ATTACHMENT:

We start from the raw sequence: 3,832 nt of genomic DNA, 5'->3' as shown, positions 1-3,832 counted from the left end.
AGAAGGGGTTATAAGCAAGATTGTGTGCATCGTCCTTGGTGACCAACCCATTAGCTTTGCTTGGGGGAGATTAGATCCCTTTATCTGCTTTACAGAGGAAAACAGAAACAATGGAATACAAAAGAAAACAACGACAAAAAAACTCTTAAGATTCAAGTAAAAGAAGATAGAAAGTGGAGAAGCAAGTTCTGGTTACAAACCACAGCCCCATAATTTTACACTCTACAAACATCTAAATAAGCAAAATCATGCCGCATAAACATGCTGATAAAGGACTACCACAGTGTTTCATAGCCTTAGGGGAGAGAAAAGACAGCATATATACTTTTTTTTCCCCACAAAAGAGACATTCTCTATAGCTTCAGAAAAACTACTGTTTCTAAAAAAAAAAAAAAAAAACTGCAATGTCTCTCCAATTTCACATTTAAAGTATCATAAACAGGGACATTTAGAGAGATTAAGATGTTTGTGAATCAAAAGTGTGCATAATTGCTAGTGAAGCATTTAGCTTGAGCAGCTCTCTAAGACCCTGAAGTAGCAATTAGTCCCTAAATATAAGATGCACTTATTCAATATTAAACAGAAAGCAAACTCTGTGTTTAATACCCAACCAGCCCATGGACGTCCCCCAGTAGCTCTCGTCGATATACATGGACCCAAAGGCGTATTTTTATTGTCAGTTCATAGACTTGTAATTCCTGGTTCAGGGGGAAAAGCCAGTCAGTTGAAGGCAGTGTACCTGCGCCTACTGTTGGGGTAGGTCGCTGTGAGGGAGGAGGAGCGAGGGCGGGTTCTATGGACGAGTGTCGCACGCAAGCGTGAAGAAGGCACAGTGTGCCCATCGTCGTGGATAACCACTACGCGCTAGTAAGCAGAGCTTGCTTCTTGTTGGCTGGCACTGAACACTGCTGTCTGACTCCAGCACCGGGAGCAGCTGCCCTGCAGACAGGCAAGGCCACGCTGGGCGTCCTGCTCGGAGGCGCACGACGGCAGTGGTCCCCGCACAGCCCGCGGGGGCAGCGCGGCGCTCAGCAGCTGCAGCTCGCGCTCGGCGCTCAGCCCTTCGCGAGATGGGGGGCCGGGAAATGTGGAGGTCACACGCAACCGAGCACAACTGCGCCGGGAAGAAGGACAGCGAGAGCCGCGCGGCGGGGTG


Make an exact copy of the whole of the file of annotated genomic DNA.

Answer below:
We start from the raw sequence: 3,832 nt of genomic DNA, 5'->3' as shown, positions 1-3,832 counted from the left end.
AGAAGGGGTTATAAGCAAGATTGTGTGCATCGTCCTTGGTGACCAACCCATTAGCTTTGCTTGGGGGAGATTAGATCCCTTTATCTGCTTTACAGAGGAAAACAGAAACAATGGAATACAAAAGAAAACAACGACAAAAAAACTCTTAAGATTCAAGTAAAAGAAGATAGAAAGTGGAGAAGCAAGTTCTGGTTACAAACCACAGCCCCATAATTTTACACTCTACAAACATCTAAATAAGCAAAATCATGCCGCATAAACATGCTGATAAAGGACTACCACAGTGTTTCATAGCCTTAGGGGAGAGAAAAGACAGCATATATACTTTTTTTTCCCCACAAAAGAGACATTCTCTATAGCTTCAGAAAAACTACTGTTTCTAAAAAAAAAAAAAAAAAACTGCAATGTCTCTCCAATTTCACATTTAAAGTATCATAAACAGGGACATTTAGAGAGATTAAGATGTTTGTGAATCAAAAGTGTGCATAATTGCTAGTGAAGCATTTAGCTTGAGCAGCTCTCTAAGACCCTGAAGTAGCAATTAGTCCCTAAATATAAGATGCACTTATTCAATATTAAACAGAAAGCAAACTCTGTGTTTAATACCCAACCAGCCCATGGACGTCCCCCAGTAGCTCTCGTCGATATACATGGACCCAAAGGCGTATTTTTATTGTCAGTTCATAGACTTGTAATTCCTGGTTCAGGGGGAAAAGCCAGTCAGTTGAAGGCAGTGTACCTGCGCCTACTGTTGGGGTAGGTCGCTGTGAGGGAGGAGGAGCGAGGGCGGGTTCTATGGACGAGTGTCGCACGCAAGCGTGAAGAAGGCACAGTGTGCCCATCGTCGTGGATAACCACTACGCGCTAGTAAGCAGAGCTTGCTTCTTGTTGGCTGGCACTGAACACTGCTGTCTGACTCCAGCACCGGGAGCAGCTGCCCTGCAGACAGGCAAGGCCACGCTGGGCGTCCTGCTCGGAGGCGCACGACGGCAGTGGTCCCCGCACAGCCCGCGGGGGCAGCGCGGCGCTCAGCAGCTGCAGCTCGCGCTCGGCGCTCAGCCCTTCGCGAGATGGGGGGCCGGGAAATGTGGAGGTCACACGCAACCGAGCACAACTGCGCCGGGAAGAAGGACAGCGAGAGCCGCGCGGCGGGGTG